Have clearer skin, shinier hair, increased energy, and a self-cleaning house just by drinking bone broth!
But seriously, bone broth is one of the hottest new beverages around, which is funny because it’s basically filtered cup o’ homemade soup. I’m not going to suggest you swap out your morning beverage for broth unless you want to (it does taste good), but I am going to tell you that you need to be making this because there is absolutely no reason to be buying your soup stock!
Early on in this blog’s life, I shared a post on making your own vegetable stock (click here to read), and I’ve been making vegetable and chicken stock for years. The last time I had a box of prepared broth in the house was just after Ava was born because we were running low on our freezer stock and I was on strict Godfather orders to stay out of the kitchen. I just don’t see why I would otherwise pay for something I can make with things I already have at home.
It took me a lot longer to try making beef broth though. It sounded more intimidating for some reason, and we always had plenty of vegetables and the occasional chicken to use for broth so we were never lacking. It wasn’t until recently when we joined a dairy CSA that I finally decided to give it a try. We were placing an order for a few things and were just under the order threshold where they don’t add a $1 processing fee. Adding a bag of marrow bones put us just over the threshold and so I figured it was a sign I needed to give this a go. Of course after making it and realizing how easy it was, I had a bit of a “really Mary?” moment. I can’t believe it took me so long, especially since it was kind of cool to have three different kinds of stock in my freezer at once. It felt very frontier domestic and House on the Prairie.
For me, it’s the long cooking time that kept me from making the broth because I just refuse to leave a pot simmering overnight for safety reasons. Using my slow cooker though, I can leave the bones cooking for 24 hours to get all the gelatin and healthy bone-stuff out without worry. This is another reason to love your slow cooker and why I think one is a must for healthy cooking.
You can make this with just bones and filtered water (our tap water smells like chlorine at the moment which I find unappetizing), or go ahead and add additional vegetables for flavor as I did here. The roasting is optional. I thought it might increase the depth of flavor and I was in the kitchen anyway for an hour, so I decided to roast the bones for this batch. I may not in future batches. It’s not a required step.
You’ll know you made this successfully when the broth gels as it cools. This is totally natural and really desirable because it means you extracted all the good minerals and vitamins from your bones. When it’s hot it all melts into a perfect cooking liquid, so don’t worry about having gelatinous soup. 😉 I took pictures of both the warm and cold broth so you can see what it looks like.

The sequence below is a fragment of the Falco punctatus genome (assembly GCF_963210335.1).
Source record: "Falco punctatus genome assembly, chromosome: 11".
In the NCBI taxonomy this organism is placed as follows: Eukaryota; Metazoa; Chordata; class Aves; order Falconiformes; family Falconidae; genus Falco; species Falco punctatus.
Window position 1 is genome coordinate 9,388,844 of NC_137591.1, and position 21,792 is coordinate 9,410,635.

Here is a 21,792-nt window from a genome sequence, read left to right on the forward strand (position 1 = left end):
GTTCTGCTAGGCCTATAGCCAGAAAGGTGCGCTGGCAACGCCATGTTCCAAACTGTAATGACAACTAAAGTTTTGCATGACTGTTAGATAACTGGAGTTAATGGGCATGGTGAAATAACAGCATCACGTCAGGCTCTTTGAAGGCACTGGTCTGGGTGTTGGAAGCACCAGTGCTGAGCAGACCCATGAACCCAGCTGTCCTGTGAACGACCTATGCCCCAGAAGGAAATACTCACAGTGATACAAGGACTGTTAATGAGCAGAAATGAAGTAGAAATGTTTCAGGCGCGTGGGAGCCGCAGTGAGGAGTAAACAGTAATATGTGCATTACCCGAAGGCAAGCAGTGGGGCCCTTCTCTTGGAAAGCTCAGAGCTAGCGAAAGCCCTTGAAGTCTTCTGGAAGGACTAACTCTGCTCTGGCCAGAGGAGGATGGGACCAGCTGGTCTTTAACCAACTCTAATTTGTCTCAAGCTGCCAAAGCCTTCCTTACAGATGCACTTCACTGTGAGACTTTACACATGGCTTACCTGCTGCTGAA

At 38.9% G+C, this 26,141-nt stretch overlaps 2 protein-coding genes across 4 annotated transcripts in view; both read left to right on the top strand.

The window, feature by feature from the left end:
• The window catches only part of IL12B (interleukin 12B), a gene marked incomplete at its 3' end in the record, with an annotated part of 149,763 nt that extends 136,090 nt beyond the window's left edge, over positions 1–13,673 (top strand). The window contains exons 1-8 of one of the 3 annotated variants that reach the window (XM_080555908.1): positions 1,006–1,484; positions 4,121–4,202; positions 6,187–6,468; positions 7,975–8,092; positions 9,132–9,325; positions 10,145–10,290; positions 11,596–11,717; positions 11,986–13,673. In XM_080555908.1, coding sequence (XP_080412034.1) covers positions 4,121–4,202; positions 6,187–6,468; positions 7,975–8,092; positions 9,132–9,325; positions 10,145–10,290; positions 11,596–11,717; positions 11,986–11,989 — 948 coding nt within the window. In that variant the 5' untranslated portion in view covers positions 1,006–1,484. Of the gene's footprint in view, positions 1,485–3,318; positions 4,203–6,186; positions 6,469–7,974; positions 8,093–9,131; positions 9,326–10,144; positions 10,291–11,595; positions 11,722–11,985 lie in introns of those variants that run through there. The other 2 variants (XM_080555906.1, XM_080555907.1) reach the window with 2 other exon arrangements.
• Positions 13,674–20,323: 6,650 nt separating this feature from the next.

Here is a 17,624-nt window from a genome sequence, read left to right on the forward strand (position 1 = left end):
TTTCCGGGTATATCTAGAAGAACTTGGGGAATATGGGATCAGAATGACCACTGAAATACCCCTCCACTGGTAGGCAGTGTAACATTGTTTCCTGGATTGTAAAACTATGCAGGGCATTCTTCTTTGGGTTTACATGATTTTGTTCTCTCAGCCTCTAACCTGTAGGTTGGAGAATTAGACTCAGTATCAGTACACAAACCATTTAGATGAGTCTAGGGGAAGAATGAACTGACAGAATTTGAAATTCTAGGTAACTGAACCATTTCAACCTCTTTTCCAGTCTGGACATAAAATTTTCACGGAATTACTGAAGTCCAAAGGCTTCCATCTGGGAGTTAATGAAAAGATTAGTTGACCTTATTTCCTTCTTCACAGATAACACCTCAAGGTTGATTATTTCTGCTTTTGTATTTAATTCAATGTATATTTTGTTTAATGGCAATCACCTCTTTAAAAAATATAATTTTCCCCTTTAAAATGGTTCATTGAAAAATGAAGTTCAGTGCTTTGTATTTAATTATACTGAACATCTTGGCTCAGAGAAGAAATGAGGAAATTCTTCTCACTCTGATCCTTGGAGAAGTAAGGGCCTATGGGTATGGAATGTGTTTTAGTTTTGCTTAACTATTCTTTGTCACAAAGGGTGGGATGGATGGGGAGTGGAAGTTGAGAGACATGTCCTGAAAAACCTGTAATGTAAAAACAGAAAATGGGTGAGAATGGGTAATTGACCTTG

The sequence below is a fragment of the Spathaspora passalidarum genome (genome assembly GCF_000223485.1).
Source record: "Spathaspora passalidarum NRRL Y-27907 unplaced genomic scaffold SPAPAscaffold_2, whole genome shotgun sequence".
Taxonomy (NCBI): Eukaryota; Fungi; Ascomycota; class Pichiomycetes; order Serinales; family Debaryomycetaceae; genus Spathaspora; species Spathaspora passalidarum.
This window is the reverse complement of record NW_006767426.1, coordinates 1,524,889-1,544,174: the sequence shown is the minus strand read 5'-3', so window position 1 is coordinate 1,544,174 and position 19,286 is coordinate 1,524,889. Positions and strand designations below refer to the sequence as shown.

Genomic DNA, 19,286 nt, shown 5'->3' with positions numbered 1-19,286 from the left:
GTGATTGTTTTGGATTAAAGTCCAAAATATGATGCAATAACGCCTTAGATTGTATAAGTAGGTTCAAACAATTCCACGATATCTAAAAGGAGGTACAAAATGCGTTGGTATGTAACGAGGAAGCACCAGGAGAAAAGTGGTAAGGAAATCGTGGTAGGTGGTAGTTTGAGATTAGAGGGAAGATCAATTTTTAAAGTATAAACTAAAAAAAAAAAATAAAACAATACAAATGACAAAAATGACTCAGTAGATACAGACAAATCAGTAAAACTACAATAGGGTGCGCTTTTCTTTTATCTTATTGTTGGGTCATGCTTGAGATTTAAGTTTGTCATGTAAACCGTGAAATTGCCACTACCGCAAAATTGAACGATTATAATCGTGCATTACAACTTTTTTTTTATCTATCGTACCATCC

Beef bones usually have a little meat attached to them, and there will be a good amount of fat in your finished broth. You can leave it there and mix it in, it will melt into your liquid when you reheat the broth, or if you’d prefer a little less oily broth, just remove the layer of chilled fat from the top of your broth after refrigeration and before freezing (if you plan to freeze any). I sampled the broth with and without the extra fat and preferred the flavor without.
You can find beef bones very inexpensive at your local butcher, grocery store, or farmer’s market meat stand. Look for marrow bones, soup bones, or a mix of both. Throw some vegetables in if you want, and in no time at all you’ll have a nutritious stock ready for you to drink, cook with, or freeze for later!
- ~2 lbs beef bones
- 6-8 cups filtered water
- 2 tsp cider vinegar
- salt to taste (if desired)
- 2" fresh peeled ginger
- 1 small onion
- 2 carrots
- 2 stalks celery
- 1 bay leaf
- 4 cloves garlic
- Optional: Sprinkle bones with salt and pepper and roast in a preheated 300 F oven 45 minutes.
- Place bones into your slow cooker with any vegetables, if desired.
- Cover with filtered water until the bones are just submerged.
- Cook on low 24 hours.
- Add salt if desired. I usually don't so I can salt dishes as needed when cooking.
- Pour carefully through a colander into a larger bowl to remove the solids.
- Cover the broth and place in the refrigerator at least 3 hours to chill and allow the fats to solidify. Remove if desired.
- Store broth up to one week in the fridge or divide into freezer-friendly containers and freeze for later.